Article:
The narrative that adoption is the ‘opposite’ or the solution to child abuse is damaging. The truth is that there are adoptive parents who are abusive and have anger issues. And there are adoptive parents who resent their adopted children and treat them terribly.

Why is adoption so heavily promoted in the US as a good thing that there are 40 couples wanting to adopt to every newborn that is available for adoption ? Money and religion are behind the desire.

Limited Perspectives

I was thinking yesterday evening that the same mindset causes both adoptions and abortions. It is the limited perspective of the pregnant woman about what she believes she is capable of. In my adoption group there comes occasionally a pregnant woman who is trying to decide whether or not to surrender her baby to adoption. Not all adoptees say they are happy their mother didn’t abort them. It is a sad commentary on the experience of some adoptees and others feel they had a good enough life and accept that their mothers did the best they could in that moment for the higher good of all concerned.

So in the adoption group, when a pregnant mother shows up and hasn’t made a decision, the group always recommends several courses of action to her. The main one is – don’t decide right away. Don’t allow prospective adoptive parents to be at the hospital with you. Don’t sign the papers in advance. Spend some time with your infant. You can always make that choice – weeks, months later. Hopefully not years later when it may be even more traumatic. Give your infant some time with you. In these modern times, there are groups who will try to help you with the necessaries, at least in the short term.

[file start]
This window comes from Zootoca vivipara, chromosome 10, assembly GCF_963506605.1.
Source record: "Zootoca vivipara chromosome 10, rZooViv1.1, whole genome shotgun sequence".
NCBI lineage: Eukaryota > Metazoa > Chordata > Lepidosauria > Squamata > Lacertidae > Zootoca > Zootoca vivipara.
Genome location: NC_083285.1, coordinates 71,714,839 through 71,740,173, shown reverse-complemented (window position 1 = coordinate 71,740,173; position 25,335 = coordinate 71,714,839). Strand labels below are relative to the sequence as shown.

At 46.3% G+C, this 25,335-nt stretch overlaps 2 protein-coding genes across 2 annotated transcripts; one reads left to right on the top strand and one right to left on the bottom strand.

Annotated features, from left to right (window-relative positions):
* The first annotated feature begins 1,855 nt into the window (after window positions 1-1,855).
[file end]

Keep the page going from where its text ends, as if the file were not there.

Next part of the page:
I was reflecting recently on the fact that each of my parents were with their original mothers for about 6 to 8 months as infants. I take some comfort in knowing they had that forward development time not separated from the woman who gave birth to them. All a baby knows at birth is that mother who birthed them. I do know my dad’s mom breastfed him. I don’t know about my mom’s mom. Certainly once she was taken to Porter-Leath orphanage in Memphis, she would have been fed a bottle of formula (what was considered a formula at the time).

Most of the women who chose adoption or abortion do not believe they are capable of raising a child. Society’s willingness to financially help such women does not have a good track record. When I ran out of birth control while driving an 18-wheel truck cross county and quickly became pregnant, I knew that if I went through with that pregnancy, my partner was not going to be there for me. He said as much but he left my decisions up to me, if it can be called solely my decision under the circumstances. I already had struggled to raise my daughter following a divorce when I received no child support. Her father and a step-mother were raising her by this point. I chose an abortion. It was early in the pregnancy, the procedure was safe and legal and I’ve not regretted not being tied to that family by a child. I have struggled with the morality of it thanks to the vocal efforts of the Pro-Life contingent but it is a done deal.